We started from the beginning. I gave them magnets and safety pins to feel how magnets pull on the electrons in metal. We talked about how magnets pull electrons in wires to start them in motion. I made up a game in which the kids were the wire and they passed Duplo block “electrons,” but only one at a time, and the electrons could not pass and had to stop if one stopped and their circuit was broken.

They understood everything immediately.

They asked smart questions and made even smarter observations. We easily brainstormed the electron value chain on a new piece of freezer paper, and each child went home to investigate his or her own piece of that chain on the internet.

At the next meeting, they each presented their newfound knowledge to the rest of the team. You could tell they were proud. You could tell they understood it. They brought in pictures and hand-written notes. One of the mothers brought in a circuit with a battery and a lightbulb. Another mother confessed to finding electro-magnetism interesting.

Oh, yes, and we used Legos too.

At one of the early and boisterous sessions, I asked them to build the strongest tower they could out of Legos. Except, of course, they only had ten minutes and they were absolutely not allowed to say a single word or make a noise.

For ten beautiful minutes, I heard nothing but the sound of clinking Legos. I’ve never seen second graders so focused and quiet.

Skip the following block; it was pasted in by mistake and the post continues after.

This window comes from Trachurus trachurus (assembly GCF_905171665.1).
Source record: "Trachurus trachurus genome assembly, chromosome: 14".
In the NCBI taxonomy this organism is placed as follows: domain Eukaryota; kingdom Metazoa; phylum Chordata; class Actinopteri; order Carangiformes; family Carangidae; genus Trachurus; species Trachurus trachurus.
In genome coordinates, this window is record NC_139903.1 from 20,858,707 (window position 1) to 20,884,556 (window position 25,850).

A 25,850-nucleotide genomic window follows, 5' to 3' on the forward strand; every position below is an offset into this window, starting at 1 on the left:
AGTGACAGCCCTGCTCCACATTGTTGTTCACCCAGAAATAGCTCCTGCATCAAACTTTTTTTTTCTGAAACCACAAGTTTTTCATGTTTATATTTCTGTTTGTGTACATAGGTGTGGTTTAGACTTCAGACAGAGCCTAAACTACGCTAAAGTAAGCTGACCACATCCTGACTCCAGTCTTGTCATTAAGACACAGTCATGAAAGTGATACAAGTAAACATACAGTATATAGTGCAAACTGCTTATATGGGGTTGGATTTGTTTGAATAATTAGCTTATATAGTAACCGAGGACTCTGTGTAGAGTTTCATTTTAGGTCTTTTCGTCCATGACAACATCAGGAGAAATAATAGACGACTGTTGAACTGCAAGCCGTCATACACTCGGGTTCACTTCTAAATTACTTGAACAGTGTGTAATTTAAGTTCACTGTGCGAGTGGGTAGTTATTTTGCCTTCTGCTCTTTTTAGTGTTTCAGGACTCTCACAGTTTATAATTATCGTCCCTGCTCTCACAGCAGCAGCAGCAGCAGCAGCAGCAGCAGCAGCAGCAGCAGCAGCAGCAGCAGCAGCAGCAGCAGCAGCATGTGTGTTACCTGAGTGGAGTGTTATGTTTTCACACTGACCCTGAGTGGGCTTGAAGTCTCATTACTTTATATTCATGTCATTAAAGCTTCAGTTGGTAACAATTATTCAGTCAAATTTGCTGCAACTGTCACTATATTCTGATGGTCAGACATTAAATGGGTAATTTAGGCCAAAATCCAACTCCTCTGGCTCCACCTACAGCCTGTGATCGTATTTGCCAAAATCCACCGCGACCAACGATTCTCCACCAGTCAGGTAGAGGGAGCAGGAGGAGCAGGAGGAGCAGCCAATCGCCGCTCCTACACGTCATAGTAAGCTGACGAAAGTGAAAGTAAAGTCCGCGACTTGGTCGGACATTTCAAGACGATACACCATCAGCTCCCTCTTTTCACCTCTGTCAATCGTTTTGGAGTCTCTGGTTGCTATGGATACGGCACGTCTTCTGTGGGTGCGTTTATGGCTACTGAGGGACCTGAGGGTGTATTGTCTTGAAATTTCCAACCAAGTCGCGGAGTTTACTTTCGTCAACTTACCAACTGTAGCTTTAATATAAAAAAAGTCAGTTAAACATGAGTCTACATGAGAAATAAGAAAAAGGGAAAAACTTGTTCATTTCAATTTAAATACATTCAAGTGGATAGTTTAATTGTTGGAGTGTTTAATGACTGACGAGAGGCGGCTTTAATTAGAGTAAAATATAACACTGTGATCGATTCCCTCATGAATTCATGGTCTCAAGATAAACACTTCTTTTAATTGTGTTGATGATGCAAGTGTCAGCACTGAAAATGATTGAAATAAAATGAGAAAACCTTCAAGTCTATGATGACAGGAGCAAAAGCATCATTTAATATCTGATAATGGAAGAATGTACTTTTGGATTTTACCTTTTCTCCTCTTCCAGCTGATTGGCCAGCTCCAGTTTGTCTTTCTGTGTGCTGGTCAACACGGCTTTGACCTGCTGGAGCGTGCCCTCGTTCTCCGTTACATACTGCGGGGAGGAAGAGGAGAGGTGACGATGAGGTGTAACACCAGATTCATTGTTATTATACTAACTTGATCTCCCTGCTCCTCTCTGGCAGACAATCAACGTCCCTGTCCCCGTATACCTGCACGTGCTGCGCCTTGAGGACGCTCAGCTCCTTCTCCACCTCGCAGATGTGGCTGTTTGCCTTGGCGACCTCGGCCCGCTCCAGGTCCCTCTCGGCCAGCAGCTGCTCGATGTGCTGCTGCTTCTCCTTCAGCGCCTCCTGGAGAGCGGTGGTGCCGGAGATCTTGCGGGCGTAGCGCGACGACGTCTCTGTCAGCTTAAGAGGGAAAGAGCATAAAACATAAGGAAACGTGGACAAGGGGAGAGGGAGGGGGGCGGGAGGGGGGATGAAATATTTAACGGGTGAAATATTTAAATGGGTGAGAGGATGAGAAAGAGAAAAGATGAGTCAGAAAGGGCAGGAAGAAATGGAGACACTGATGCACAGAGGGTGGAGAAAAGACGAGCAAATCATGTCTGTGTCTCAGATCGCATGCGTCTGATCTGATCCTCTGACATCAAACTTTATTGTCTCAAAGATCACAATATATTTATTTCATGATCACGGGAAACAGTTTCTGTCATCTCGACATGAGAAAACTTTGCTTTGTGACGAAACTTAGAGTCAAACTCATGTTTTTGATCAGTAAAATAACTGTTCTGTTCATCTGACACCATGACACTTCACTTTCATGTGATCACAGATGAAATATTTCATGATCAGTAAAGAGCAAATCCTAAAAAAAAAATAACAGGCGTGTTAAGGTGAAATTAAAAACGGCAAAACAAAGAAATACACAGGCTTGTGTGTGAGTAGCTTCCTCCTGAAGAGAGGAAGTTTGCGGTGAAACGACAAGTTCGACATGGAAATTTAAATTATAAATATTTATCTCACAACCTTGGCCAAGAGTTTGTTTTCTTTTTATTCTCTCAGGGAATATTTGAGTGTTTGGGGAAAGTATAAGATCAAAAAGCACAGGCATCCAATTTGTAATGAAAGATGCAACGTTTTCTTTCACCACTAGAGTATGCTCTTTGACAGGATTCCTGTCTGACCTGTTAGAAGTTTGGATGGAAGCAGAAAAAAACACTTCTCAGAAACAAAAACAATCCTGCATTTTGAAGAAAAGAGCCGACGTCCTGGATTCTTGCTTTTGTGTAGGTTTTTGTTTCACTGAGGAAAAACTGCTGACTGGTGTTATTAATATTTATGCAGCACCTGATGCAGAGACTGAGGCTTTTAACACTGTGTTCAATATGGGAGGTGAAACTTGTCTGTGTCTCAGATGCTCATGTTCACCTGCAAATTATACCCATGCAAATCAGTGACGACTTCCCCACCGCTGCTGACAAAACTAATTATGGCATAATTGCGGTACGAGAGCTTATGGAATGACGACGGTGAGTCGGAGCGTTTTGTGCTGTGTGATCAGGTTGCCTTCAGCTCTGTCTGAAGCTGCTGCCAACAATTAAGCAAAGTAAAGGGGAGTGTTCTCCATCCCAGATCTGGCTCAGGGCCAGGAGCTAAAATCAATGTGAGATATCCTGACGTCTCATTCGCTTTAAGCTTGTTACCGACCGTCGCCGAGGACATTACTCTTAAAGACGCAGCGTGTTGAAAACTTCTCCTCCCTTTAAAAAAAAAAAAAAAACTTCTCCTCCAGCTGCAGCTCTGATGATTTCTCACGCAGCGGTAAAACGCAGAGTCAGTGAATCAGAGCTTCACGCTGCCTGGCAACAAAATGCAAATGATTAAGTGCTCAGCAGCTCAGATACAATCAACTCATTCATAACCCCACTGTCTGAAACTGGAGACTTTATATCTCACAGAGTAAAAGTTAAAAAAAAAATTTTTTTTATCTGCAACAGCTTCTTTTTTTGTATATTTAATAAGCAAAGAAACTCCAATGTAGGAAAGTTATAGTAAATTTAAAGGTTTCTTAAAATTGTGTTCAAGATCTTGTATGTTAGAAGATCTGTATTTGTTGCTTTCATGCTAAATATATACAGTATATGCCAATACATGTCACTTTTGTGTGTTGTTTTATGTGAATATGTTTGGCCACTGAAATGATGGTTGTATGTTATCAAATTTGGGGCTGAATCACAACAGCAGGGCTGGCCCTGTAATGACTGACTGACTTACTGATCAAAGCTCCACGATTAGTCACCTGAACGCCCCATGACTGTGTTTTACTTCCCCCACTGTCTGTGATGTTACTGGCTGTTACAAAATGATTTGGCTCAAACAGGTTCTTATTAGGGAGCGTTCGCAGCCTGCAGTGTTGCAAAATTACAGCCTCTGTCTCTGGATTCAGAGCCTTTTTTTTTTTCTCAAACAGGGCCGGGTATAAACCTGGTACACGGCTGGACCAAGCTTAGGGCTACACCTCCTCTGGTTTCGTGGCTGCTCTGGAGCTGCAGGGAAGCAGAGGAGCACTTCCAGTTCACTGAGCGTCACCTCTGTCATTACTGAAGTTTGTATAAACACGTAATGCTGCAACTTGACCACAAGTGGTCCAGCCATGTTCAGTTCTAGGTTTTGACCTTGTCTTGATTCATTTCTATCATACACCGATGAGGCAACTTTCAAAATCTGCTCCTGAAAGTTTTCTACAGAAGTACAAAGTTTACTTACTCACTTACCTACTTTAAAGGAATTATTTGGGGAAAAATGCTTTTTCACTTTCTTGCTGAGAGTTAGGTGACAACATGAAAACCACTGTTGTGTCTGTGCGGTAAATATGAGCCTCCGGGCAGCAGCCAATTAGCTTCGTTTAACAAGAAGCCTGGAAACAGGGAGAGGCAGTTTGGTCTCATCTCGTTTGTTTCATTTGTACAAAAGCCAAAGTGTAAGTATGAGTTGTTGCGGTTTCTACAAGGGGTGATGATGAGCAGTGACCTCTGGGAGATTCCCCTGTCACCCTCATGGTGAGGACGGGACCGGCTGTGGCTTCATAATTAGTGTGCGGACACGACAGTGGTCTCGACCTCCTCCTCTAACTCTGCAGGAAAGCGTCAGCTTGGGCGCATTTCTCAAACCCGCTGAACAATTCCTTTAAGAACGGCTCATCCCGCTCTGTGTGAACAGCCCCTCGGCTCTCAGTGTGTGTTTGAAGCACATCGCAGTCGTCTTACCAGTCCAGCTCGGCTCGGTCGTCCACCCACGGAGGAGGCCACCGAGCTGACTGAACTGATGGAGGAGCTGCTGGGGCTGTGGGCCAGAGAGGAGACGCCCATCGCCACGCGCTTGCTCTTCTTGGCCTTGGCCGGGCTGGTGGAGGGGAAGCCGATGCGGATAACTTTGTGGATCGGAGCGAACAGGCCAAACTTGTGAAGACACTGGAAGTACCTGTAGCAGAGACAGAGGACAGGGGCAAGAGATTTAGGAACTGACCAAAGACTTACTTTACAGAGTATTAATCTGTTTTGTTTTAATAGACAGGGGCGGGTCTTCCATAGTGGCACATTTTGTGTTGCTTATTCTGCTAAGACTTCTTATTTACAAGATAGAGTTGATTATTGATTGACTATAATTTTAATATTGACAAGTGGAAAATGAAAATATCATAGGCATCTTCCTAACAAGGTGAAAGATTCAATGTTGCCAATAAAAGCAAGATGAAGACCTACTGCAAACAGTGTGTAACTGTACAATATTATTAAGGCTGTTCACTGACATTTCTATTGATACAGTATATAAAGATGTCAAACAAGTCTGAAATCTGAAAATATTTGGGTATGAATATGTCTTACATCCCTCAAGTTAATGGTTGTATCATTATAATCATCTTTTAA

They used Legos at every session, but towards the end we focused on building our electrical grid – wind mill, substation, high-tension power lines, etc. The creativity was astonishing. They worked in teams of two or three on each piece.

As time went on, the parents came up with more and more eyeball themed items. I had always planned on making them t-shirts for the expo, but as time drew near I felt increasingly compelled to make it a truly “awesome” eyeball. They deserved it.

They needed a shirt that would match their pride. The logo designed itself. I just happened to be holding the pencil.

The day of the Expo, they all arrived promptly wearing their t-shirts and eyeball glasses. They were prepared to explain their work. They took turns speaking. They answered the judge’s questions and provided additional information. They were truly an awesome team.

On the way into the auditorium to receive their trophy, they started high-five-ing the other teams as they passed.

My cheeks turned pink with pride.

Now I’m one of “them.” I’m committed, and gushing, and the children will require me to coach them again. Two of them even sent me 'thank you' notes, with hand-drawn pictures. I have "no choice." My fate is sealed.

All of the sudden, I want to thank Woodie Flowers all over again.

Maybe I will. I just don’t learn my lessons as well as those second graders.


AreWeThereYet? said...

MITMommy, you are AWESOME! We are just lucky to linger in your light. Thank you for doing this!

Happy memories. Pride. Humor. Exhaustion. The most rewarding after school program we have tried (and we do them all).